S maltophilia commonly colonizes the urine and is potentially pathogenic only in those with impaired host defenses, ie, patients with organ transplants, diabetes, systemic lupus erythematosus (SLE), alcoholic cirrhosis, multiple myeloma, and those on steroids.

S maltophilia recovered from blood cultures may have come from contaminated intravenous fluids or from a distant infected source, eg, secondary bacteremia from the urinary tract in a patient who recently underwent instrumentation during a genitourinary (GU) procedure.

S maltophilia recovered from a wound with a clear or a serosanguineous discharge is of no clinical significance. If recovered from a purulent wound, S maltophilia may be the cause of the patient's wound infection.

The most common cause of confusion regarding S maltophilia is assuming that its recovery from body sites implies a pathogenic role, eg, sacral decubitus ulcer/osteomyelitis (S maltophilia does not cause osteomyelitis).

S maltophilia is a rare cause of nosocomial pneumonia in patients who are ventilated and presumed to have nosocomial pneumonia because of fever, pulmonary infiltrates, and leukocytosis.[16] The recovery of S maltophilia from respiratory secretions almost always represents colonization rather than infection, and, unless proven otherwise, its presence should not be addressed therapeutically.

S maltophilia may cause community-acquired pneumonia (CAP) in individuals with alcoholic cirrhosis.

Table 1. Hospital-Acquired S maltophilia Infections (Open Table in a new window)

Infection

Predisposing Factor

Catheter-associated bacteriuria

Indwelling urinary catheters

Intravenous line infections

Central intravenous catheters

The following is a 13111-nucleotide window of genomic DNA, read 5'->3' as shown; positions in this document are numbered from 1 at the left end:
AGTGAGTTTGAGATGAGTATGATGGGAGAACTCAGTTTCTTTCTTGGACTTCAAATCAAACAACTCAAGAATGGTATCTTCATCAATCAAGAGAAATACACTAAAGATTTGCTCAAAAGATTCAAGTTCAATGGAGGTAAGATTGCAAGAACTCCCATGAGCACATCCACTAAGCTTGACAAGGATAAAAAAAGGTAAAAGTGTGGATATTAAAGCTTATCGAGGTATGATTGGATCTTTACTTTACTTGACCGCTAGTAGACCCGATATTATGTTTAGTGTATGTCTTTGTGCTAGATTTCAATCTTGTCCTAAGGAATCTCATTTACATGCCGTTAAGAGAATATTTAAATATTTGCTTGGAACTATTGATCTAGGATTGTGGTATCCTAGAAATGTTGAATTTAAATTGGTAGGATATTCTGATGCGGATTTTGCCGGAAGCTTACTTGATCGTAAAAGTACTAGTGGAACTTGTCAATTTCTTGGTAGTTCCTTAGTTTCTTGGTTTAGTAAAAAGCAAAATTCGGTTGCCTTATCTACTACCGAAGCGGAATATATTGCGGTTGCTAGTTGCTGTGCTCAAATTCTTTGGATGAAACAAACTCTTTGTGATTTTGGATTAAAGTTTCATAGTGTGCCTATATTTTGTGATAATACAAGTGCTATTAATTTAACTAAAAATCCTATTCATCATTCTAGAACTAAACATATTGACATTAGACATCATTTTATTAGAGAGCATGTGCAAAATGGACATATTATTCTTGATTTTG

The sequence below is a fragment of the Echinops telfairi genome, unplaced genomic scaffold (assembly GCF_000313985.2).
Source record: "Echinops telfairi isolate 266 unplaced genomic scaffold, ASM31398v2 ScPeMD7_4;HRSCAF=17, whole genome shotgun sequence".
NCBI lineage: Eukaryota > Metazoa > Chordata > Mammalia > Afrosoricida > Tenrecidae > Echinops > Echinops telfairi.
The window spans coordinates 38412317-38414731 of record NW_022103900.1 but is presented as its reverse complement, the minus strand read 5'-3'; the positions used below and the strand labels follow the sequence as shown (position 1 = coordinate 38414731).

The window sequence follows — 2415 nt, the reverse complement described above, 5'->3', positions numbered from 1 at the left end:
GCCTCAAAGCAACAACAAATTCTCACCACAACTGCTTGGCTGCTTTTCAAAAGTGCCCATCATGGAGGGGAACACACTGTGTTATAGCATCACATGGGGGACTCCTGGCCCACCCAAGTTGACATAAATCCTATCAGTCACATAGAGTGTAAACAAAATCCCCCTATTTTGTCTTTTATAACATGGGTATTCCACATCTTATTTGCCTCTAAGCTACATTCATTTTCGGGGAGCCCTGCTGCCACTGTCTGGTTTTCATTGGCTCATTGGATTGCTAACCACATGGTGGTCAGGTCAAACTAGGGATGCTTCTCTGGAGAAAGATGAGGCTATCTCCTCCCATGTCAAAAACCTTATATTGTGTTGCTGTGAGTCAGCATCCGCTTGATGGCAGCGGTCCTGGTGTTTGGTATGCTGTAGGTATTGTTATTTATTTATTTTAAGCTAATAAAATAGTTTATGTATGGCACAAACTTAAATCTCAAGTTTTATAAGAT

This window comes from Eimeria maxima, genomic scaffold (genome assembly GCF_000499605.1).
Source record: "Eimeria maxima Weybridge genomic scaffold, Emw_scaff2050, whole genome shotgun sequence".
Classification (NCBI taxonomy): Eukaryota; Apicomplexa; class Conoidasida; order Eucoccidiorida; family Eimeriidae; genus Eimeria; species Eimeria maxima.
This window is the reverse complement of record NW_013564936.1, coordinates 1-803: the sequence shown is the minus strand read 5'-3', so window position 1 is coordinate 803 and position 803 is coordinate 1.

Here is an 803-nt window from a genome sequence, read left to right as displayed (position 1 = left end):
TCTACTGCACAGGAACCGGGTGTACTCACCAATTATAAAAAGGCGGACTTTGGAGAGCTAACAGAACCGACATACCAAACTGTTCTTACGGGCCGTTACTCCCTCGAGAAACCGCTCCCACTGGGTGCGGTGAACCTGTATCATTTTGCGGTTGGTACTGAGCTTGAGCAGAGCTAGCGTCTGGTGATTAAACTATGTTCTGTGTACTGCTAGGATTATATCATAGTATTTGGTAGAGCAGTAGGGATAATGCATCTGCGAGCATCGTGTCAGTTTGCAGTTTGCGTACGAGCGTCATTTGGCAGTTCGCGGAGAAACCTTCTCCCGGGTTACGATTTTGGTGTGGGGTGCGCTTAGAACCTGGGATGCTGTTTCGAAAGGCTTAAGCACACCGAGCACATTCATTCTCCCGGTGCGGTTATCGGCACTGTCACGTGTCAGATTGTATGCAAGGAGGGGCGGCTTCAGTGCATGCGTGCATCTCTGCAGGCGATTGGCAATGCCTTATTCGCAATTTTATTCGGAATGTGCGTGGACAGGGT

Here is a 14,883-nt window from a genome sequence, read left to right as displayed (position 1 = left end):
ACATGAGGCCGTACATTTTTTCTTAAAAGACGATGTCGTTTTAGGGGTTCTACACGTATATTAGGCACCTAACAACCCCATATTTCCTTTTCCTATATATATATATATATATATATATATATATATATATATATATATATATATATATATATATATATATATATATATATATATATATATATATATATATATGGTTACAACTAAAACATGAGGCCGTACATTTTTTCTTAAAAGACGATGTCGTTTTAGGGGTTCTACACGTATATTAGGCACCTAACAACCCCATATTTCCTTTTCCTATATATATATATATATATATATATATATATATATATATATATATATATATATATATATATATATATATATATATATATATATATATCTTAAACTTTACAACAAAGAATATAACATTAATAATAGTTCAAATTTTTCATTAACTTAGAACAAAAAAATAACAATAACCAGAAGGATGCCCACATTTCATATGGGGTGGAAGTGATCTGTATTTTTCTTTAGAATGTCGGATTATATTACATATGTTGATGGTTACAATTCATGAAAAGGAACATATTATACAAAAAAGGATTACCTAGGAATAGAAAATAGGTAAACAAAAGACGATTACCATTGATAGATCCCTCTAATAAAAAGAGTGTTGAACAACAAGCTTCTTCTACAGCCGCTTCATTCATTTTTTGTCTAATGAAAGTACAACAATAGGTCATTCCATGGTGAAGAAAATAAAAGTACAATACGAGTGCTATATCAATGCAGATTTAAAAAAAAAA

Urosepsis

Urinary tract instrumentation

Primary bacteremia

Arterial monitoring devices

Pseudobacteremia

Contamination of blood during collection/processing of blood cultures

 

Workup

Laboratory Studies

Culture of the organism from body fluids and proper identification from the microbiology laboratory confirms the presence of S maltophilia. Usually, the presence of S maltophilia represents colonization. A potential pathogenic role must be evaluated by an infectious disease specialist. The mere recovery of a potential pathogen from any body fluid does not indicate a pathogenic role for the organism.

Histologic Findings

The histology of S maltophilia in the rare situations when it causes infection is indistinguishable from the histology of infections caused by other aerobic gram-negative bacilli.

 

Treatment

Medical Care

Colonization of body fluids in hospitalized patients should be minimized if possible. Foley catheters should be used only as long as necessary and should be avoided if at all possible in immunocompromised hosts predisposed to urinary tract infections, eg, patients with diabetes, SLE, or multiple myeloma.

Colonization of respiratory secretions in intubated patients in ICUs is the rule and is difficult to prevent.

Patient-to-patient spread of organisms may be minimized or prevented by effective infection-control measures.